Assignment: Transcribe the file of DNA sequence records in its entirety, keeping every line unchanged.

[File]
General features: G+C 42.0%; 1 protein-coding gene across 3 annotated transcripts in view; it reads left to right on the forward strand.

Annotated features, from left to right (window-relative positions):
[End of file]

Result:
General features: G+C 42.0%; 1 protein-coding gene across 3 annotated transcripts in view; it reads left to right on the forward strand.

Annotated features, from left to right (window-relative positions):